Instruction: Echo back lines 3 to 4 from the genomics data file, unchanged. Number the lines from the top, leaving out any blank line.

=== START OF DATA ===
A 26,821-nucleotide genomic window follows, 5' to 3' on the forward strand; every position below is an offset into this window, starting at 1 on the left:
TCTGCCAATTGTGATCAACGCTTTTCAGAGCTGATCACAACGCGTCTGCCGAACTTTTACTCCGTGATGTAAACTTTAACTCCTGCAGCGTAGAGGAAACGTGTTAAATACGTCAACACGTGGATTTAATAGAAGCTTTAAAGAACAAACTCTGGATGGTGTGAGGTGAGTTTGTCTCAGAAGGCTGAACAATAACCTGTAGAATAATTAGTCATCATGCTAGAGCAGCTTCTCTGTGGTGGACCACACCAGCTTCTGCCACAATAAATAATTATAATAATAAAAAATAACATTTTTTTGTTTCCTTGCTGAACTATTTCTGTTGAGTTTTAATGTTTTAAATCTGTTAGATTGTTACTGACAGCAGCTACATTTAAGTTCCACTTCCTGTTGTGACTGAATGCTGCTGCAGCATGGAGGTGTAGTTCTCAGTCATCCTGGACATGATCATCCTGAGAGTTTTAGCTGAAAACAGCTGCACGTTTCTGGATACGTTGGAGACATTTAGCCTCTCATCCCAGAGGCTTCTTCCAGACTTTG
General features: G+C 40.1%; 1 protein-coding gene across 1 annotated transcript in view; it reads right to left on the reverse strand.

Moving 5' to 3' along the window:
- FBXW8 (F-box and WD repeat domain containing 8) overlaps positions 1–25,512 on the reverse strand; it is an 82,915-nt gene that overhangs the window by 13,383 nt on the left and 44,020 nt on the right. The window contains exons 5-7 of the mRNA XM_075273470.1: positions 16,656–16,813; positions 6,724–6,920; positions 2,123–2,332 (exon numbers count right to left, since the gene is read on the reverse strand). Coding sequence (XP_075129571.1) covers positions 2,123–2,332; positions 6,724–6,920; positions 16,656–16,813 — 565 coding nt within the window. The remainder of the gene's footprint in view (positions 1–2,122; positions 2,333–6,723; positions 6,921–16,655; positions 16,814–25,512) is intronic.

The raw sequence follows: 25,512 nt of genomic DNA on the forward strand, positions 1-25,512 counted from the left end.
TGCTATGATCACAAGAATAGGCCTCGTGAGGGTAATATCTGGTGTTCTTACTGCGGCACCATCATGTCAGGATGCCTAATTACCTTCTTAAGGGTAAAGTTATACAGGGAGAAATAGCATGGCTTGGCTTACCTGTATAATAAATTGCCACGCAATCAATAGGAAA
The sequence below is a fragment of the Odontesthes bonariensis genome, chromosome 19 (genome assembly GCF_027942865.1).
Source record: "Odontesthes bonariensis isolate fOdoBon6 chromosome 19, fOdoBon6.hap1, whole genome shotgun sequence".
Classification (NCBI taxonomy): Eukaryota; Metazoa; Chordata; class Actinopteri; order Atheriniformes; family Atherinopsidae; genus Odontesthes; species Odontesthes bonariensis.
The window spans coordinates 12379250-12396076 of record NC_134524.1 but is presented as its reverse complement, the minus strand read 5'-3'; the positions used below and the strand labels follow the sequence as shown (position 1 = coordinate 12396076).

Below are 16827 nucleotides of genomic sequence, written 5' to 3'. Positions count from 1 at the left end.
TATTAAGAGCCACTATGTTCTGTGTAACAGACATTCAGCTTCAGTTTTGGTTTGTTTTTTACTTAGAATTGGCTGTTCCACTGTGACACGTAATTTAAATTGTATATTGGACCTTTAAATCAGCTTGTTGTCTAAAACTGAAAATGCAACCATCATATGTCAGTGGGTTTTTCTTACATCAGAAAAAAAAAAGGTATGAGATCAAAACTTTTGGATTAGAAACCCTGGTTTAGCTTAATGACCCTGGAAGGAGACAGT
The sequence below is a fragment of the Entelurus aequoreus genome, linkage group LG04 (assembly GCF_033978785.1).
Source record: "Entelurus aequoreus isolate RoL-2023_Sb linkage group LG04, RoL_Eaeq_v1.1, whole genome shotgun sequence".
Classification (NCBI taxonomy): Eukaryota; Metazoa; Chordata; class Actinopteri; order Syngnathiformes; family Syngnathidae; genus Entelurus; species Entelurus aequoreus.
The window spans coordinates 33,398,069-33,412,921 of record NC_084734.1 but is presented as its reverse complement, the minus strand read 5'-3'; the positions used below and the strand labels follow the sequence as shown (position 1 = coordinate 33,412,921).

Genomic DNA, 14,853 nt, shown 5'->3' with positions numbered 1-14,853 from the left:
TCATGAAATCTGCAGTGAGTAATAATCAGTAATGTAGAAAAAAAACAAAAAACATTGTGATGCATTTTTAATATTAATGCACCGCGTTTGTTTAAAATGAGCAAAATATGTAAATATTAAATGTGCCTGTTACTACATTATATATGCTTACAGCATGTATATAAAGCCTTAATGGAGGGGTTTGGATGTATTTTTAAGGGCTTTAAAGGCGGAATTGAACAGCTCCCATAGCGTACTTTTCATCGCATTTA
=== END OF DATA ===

General features: G+C 40.1%; 1 protein-coding gene across 1 annotated transcript in view; it reads right to left on the reverse strand.

Moving 5' to 3' along the window: